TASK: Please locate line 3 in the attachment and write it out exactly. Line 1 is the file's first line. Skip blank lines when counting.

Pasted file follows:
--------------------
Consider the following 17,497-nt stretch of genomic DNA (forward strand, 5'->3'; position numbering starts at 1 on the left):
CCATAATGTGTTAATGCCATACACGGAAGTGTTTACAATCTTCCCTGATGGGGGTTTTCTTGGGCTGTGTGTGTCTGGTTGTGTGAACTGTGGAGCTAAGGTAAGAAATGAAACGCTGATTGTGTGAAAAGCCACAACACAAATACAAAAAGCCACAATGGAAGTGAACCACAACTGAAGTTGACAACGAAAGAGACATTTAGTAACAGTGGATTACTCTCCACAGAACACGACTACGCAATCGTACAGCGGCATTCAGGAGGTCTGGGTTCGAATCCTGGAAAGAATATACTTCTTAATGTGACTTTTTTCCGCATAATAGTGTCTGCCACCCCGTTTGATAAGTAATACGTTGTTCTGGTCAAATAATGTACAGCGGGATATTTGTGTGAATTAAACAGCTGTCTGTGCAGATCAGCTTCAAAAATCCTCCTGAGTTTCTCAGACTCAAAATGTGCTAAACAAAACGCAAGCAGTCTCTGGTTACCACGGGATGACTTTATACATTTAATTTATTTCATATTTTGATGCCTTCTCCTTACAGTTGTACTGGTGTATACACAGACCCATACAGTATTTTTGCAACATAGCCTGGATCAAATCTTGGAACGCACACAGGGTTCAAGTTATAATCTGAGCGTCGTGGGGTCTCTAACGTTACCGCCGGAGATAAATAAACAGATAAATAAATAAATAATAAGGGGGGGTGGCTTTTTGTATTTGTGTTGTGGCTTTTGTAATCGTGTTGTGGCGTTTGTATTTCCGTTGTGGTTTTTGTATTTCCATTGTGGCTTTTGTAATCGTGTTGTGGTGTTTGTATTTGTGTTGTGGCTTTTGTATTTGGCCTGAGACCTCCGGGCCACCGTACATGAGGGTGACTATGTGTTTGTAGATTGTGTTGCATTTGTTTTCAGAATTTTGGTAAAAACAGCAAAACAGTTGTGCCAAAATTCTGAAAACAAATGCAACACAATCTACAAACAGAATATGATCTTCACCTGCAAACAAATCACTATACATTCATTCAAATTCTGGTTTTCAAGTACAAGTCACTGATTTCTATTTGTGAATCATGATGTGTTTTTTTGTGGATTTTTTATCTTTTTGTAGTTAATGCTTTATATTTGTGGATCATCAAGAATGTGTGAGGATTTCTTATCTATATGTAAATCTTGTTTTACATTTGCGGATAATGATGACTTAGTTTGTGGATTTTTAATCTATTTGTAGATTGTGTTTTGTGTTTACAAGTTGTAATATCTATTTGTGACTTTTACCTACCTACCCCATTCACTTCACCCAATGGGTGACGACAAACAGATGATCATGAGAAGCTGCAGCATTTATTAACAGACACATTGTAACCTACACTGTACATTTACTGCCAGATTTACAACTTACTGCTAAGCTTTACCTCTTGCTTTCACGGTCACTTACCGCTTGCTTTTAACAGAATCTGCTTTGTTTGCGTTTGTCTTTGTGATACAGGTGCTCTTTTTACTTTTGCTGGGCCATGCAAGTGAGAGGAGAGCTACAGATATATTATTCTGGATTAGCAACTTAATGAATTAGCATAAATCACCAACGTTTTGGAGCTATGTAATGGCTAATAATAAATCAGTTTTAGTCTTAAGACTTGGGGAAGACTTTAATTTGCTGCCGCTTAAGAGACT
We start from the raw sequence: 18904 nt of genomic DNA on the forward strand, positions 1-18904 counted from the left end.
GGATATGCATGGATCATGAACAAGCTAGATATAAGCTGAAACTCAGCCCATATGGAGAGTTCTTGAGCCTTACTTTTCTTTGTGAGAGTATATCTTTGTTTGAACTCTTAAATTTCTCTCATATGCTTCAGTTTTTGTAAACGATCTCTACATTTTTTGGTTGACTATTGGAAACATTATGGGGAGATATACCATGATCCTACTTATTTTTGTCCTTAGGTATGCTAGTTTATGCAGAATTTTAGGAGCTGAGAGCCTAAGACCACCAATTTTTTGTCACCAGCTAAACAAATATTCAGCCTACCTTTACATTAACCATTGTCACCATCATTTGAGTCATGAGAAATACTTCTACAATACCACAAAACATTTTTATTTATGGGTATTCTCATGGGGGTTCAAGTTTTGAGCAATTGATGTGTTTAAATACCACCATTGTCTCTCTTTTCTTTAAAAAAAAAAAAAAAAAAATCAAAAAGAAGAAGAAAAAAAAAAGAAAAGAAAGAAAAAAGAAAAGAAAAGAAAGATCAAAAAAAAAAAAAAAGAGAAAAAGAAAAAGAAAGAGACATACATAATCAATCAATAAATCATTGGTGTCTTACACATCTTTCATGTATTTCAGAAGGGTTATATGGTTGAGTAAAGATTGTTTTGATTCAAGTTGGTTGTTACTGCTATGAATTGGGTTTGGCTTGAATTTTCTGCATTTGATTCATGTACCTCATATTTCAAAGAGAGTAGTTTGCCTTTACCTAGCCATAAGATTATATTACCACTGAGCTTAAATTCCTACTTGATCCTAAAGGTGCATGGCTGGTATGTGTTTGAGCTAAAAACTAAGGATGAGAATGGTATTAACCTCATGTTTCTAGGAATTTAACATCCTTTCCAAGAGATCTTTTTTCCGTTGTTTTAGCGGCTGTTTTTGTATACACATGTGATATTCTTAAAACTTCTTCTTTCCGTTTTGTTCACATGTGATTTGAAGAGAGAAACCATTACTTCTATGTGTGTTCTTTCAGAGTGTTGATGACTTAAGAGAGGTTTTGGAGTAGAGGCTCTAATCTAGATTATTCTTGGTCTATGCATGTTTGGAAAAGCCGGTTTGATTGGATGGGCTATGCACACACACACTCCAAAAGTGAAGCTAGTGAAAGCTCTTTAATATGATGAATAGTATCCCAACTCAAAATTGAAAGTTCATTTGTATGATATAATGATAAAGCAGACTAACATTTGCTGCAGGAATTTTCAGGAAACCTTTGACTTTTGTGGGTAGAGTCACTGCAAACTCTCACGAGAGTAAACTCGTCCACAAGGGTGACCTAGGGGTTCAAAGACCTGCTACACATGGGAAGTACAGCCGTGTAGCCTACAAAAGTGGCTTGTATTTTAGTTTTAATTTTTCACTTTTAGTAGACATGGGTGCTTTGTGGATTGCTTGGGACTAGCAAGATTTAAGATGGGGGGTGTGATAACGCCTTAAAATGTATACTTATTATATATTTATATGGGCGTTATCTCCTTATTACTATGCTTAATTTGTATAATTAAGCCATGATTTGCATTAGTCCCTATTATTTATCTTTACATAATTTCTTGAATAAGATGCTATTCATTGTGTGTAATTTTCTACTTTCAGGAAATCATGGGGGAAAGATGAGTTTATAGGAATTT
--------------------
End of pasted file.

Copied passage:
We start from the raw sequence: 18904 nt of genomic DNA on the forward strand, positions 1-18904 counted from the left end.